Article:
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Alphabet soup of agencies would review new I-77 plan


Feb. 15. By Dave Yochum. ANALYSIS. The second meeting of the I-77 Advisory Group got under way yesterday with former Chamber Chair Mike Russell announcing that there were emergency exits on either side of a packed meeting room. “Just don’t take 77,” Chamber CEO Bill Russell interjected.

It was a touch of dark humor at the beginning of a dark meeting. It turns out it’s easy enough to cancel the 50-year contract with Cintra, but it will be profoundly difficult to put anything different—even free lanes—in its place.

An alphabet soup of agencies has signed off on the existing plan, which means they will have to sign off on virtually any kind of new plan. The bureaucrats, policy wonks and technocrats in agencies from the Charlotte Regional Transportation Planning Organization to the Environmental Protection Agency will again make sure that no snail darters are harmed—and that could take years.

This, for a $640 million highway contract that was executed without an economic impact study, as first reported by Business Today in June 2015.

The advisory board is just that—a group of delegates from business organizations and municipalities trying mightily to find a way to fix a contract that has been described as if it was written by Cintra itself.

But even though it could take years to really fix it, it’s better than waiting 50 years for it to end, said Mecklenburg County Commissioner Jim Puckett, an early critic of the toll plan which has a roadbed that will not support the tractor trailers that are so crucial to economic development and local warehouse jobs.

“It is a project that has a number of major negative impacts on the region, as we start to talk about the time frame of making these changes, it is small compared to the 50 year contract…we need to talk about the impact of not changing the project on the business community here,” Puckett states.

The environmental hurdles mean making changes to the project—like converting the toll lanes to free lanes—could result in lanes sitting unused for some period of time.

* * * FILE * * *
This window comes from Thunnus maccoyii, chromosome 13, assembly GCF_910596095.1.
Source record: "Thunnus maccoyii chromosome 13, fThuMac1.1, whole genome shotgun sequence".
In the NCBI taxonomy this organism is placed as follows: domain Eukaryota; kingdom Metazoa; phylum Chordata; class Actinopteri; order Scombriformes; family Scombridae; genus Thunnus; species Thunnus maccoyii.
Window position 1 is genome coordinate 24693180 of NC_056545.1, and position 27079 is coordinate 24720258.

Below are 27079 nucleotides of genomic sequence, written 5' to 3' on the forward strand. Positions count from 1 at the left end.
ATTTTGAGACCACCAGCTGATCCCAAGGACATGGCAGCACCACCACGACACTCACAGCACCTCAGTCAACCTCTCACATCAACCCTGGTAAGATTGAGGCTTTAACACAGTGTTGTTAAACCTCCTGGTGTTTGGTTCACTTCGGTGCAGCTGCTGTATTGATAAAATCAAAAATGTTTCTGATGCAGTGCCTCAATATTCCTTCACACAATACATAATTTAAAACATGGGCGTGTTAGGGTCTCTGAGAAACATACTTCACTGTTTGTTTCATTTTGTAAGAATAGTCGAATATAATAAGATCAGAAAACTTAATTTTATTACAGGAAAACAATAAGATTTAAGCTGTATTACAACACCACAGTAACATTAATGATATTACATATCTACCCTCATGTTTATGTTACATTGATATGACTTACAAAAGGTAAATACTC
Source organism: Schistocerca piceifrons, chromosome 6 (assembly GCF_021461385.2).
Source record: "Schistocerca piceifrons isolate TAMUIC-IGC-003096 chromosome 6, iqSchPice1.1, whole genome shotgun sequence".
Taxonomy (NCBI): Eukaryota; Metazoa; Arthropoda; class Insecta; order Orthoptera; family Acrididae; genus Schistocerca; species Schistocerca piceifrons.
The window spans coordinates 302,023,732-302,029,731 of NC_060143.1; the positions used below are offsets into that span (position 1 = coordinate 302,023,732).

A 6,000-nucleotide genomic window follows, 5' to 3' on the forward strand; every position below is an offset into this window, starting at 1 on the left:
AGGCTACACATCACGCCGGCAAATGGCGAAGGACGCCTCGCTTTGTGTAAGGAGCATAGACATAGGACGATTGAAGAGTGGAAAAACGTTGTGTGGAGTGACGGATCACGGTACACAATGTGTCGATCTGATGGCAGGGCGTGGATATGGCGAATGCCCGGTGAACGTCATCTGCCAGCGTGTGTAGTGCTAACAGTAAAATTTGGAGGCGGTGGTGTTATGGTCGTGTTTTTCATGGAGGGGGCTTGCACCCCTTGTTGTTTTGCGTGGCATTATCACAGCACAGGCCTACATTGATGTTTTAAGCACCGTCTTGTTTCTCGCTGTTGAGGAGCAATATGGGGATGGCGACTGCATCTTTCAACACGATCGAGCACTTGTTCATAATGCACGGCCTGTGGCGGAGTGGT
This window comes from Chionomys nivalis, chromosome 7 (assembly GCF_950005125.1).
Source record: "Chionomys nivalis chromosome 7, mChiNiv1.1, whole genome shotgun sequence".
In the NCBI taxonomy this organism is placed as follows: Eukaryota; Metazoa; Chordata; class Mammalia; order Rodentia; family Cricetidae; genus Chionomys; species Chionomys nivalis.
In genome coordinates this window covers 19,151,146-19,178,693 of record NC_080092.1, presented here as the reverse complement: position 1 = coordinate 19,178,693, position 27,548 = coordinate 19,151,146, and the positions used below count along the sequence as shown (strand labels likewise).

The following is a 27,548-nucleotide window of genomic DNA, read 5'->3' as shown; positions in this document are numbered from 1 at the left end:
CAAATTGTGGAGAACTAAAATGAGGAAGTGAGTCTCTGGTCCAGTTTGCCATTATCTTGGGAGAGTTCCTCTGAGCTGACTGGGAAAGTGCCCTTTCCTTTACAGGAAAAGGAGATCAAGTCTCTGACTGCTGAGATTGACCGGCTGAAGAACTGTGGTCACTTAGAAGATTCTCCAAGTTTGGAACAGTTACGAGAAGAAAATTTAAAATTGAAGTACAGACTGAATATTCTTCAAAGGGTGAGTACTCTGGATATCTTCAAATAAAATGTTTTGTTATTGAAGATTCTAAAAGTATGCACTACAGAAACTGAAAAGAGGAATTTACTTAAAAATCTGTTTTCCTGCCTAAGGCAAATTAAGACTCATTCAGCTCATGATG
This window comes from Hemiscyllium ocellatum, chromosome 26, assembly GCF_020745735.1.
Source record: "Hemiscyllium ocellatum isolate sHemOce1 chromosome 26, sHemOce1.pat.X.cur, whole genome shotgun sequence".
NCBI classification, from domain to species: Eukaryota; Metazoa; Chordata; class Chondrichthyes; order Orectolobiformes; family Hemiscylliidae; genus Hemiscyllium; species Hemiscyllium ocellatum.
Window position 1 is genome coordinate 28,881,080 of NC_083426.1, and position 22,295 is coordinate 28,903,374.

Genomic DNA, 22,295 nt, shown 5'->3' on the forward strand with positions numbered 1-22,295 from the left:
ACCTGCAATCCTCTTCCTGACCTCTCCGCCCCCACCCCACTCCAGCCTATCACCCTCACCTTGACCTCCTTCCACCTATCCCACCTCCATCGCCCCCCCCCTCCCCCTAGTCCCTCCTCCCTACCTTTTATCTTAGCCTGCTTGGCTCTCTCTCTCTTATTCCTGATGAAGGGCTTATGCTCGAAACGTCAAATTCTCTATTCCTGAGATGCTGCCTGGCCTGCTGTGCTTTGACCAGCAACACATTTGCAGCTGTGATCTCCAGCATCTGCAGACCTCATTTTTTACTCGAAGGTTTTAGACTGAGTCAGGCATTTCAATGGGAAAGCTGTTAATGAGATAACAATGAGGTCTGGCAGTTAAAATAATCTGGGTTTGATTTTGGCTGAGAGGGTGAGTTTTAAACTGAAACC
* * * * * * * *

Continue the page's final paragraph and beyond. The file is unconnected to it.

Puckett wants the NC Secretary of Commerce to comment on the economic impact of the congestion on I-77, which new toll lanes will apparently do nothing to alleviate.

Suffice it to say, if the grand opening  of the I77 toll lanes were held tomorrow, no elected official in his or her right mind would attend.

It’s more and more clear the project is widely perceived as a disaster in Raleigh, poorly executed from beginning to its official end when most of the bigwigs around the table will be dead.

“The I-77 tolling issue…we’ve won that argument,” declared Bill Russell, Chamber CEO. (He is not related to Mike Russell, the former chairman.) “I don’t think anyone in the room, including NCDOT and Gov. Cooper’s administration, believes that tolling is the best alternative for Lake Norman.”

It’s Lake Norman’s “Main Street,” said Mecklenburg County Commissioner Pat Cotham, another long-time toll fighter. She said comparing I-77 to I-40 near Raleigh was faulty in light of it being the principal artery for travel to and from schools, businesses and healthcare.

The question at hand is “how do we move forward with the contract in place when we believe the contract needs to be cancelled and we need general purpose lanes for I-77,” Russell said.

The advisory group is the single clear road toward some kind of resolution.

Convened by the governor, the group will weigh options around cancelling and replacing the contract, leaving it intact and changing the scope of work.

Cintra, of course, has no incentive to change the contract. Indeed, it’s a public-private partnership that was written in heaven for a private company. In an epically clever move that could be a several chapters in the “Book of Shrewd Moves,” no private equity has been contributed so far.

Assurances that the public’s interest was protected by the fact that the  contract could be terminated were disingenuous, according to Kurt Naas, the original anti-toll fighter, who landed a seat on the Cornelius Town Board last year.

“The point being that what was told in court, that this is the ultimate safeguard [the right to cancel the contract] and reality are two different things,” Naas said.

The ultimate decision lies with Gov. Cooper who has the weight of the North Mecklenburg election results behind him. The normally Republican region helped vote his predecessor, Pat McCrory, out of office after only one term.

The next meeting of the advisory board is 6-8 pm Feb. 22 in the chamber meeting room. It will be open to the public, as this one was. The initial meeting was closed to the public, a possible violation of North Carolina’s Open Meetings law.

The reasoning around closing the meeting was hardly sinister. Strategies around fighting Cintra, perhaps in court, may be discussed. “We’re giving a front-row seat to Cintra to see our tactics and potential changes to the contract and allows them a chance to prepare their defense of an existing contract,” one official said, explaining that Cintra has lobbyists in Raleigh.